Take the Risk
Success is 90 percent attitude and 10 percent aptitude, and it is 10 percent inspiration and 90 percent perspiration. As a young lad, I was inspired by President Theodore Roosevelt’s biography. He was a “can do” man against big odds. He wrote the following:
It is not the critic who counts, not the man who points out how the strong man stumbled or where the doer of deeds could have done better. The credit belongs to the man who is actually in the arena, whose face is marred by the dust and sweat and blood; who strives valiantly; who errs and comes short again and again; who knows the great enthusiasms, the great devotions, and spends himself in a worthy cause; who, at best, knows in the triumph of high achievement; and who, at the worst, if he fails, at least fails while daring greatly, so that his place shall never be with the cold and timid souls who know neither victory or defeat.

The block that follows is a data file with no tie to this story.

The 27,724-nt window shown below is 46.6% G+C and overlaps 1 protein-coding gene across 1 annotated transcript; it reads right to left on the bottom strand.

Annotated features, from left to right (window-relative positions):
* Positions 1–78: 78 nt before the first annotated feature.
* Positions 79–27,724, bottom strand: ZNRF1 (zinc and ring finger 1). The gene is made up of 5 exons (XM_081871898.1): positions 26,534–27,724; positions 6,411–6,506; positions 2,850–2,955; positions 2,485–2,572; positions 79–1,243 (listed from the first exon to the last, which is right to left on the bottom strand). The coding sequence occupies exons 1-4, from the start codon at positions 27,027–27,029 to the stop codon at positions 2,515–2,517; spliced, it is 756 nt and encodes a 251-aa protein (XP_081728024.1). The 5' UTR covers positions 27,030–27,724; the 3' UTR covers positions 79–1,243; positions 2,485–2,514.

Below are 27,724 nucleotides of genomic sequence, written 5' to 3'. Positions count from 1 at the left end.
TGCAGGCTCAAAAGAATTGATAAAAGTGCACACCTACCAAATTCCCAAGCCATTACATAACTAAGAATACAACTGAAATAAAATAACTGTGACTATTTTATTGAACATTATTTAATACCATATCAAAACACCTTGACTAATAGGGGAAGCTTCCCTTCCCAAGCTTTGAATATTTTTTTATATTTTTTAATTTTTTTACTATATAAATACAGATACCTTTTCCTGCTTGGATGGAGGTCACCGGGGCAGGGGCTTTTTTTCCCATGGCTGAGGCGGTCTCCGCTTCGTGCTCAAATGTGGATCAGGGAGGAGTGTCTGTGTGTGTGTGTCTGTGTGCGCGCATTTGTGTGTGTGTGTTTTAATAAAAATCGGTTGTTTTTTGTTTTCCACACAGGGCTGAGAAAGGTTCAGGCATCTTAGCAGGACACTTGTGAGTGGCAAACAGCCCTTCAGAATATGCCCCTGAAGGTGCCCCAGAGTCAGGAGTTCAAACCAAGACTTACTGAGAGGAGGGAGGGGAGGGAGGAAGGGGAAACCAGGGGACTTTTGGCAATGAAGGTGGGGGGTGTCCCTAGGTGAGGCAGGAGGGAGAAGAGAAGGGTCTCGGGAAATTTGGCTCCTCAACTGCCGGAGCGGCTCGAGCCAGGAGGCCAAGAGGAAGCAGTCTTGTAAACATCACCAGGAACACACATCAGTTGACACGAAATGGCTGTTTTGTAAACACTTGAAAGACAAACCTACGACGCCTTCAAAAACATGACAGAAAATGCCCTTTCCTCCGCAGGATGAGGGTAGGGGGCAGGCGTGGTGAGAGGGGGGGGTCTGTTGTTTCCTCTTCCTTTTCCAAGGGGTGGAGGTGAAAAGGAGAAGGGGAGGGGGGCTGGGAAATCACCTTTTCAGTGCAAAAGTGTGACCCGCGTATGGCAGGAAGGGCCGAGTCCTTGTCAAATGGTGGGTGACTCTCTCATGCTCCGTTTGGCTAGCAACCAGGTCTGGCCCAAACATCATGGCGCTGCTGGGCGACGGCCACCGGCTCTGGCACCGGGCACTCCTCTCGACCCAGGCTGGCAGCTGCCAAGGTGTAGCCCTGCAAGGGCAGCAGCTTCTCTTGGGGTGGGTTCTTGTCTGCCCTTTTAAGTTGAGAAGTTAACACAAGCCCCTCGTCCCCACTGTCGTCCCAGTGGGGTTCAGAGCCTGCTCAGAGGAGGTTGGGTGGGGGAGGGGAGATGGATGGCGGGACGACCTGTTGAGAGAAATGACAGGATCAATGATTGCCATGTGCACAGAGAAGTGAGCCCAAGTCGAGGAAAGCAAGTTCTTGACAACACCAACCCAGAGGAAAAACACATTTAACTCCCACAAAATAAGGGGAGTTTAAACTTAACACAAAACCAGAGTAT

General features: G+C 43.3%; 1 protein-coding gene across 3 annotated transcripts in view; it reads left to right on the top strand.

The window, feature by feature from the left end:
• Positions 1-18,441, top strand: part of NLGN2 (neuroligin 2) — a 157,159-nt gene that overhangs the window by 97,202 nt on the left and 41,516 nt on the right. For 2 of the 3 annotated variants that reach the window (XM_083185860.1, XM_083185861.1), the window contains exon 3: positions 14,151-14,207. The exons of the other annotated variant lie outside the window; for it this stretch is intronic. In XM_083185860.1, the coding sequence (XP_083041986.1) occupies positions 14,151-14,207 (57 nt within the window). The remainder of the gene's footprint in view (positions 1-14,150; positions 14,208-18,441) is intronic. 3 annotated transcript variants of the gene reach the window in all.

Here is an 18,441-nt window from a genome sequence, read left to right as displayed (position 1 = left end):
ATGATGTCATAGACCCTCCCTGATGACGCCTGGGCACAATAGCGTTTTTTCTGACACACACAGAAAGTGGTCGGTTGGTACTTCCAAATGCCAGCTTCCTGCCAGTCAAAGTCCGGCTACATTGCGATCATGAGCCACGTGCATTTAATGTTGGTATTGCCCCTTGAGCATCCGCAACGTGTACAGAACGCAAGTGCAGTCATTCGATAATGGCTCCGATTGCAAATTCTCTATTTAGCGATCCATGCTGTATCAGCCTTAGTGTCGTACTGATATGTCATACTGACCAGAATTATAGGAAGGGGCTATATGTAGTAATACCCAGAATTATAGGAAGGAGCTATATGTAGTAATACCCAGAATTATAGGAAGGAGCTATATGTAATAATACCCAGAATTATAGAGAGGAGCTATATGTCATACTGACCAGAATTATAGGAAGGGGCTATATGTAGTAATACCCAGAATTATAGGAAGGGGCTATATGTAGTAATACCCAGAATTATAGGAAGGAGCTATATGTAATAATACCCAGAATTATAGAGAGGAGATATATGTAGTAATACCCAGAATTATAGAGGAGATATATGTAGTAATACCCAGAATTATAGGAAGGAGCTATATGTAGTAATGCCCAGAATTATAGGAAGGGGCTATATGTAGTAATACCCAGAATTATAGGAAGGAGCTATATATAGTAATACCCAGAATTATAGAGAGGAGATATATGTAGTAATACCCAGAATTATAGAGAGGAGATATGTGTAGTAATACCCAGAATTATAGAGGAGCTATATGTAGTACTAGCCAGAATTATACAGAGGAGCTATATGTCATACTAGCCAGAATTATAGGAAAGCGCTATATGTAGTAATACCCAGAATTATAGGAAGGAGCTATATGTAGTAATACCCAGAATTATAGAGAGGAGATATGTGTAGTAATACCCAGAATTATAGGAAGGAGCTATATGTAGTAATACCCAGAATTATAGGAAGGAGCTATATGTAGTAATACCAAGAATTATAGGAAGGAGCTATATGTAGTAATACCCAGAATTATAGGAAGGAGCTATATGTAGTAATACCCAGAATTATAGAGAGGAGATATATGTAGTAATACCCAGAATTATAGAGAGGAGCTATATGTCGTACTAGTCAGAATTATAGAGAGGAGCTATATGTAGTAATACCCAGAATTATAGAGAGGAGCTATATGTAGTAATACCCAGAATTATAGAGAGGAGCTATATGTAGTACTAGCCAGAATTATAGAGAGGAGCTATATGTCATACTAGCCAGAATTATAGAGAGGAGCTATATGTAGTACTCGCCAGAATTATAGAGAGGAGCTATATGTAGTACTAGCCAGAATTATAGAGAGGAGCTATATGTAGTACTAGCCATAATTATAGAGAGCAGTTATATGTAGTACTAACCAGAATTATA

When you are free from the fear of failure you are in a position to take the risk of living fully:
To laugh is to risk appearing the fool.
To weep is to risk appearing sentimental.
To reach out for another is to risk involvement.
To expose feelings to another is to risk exposing your true self.
To place your ideas, your dreams before a crowd is to risk their loss.
To love is to risk not being loved in return.
To live is to risk dying.
To hope is to risk despair.
To try is to risk failure.
But risks must be taken because the greatest hazard in life is to risk nothing. The person who risks nothing does nothing, has nothing, is nothing. He may avoid suffering and sorrow, but he simply cannot learn, feel, change, grow, love . . . live. Chained by his certitudes, he is a slave; he has forfeited freedom. Only a person who risks is free.Author Unknown
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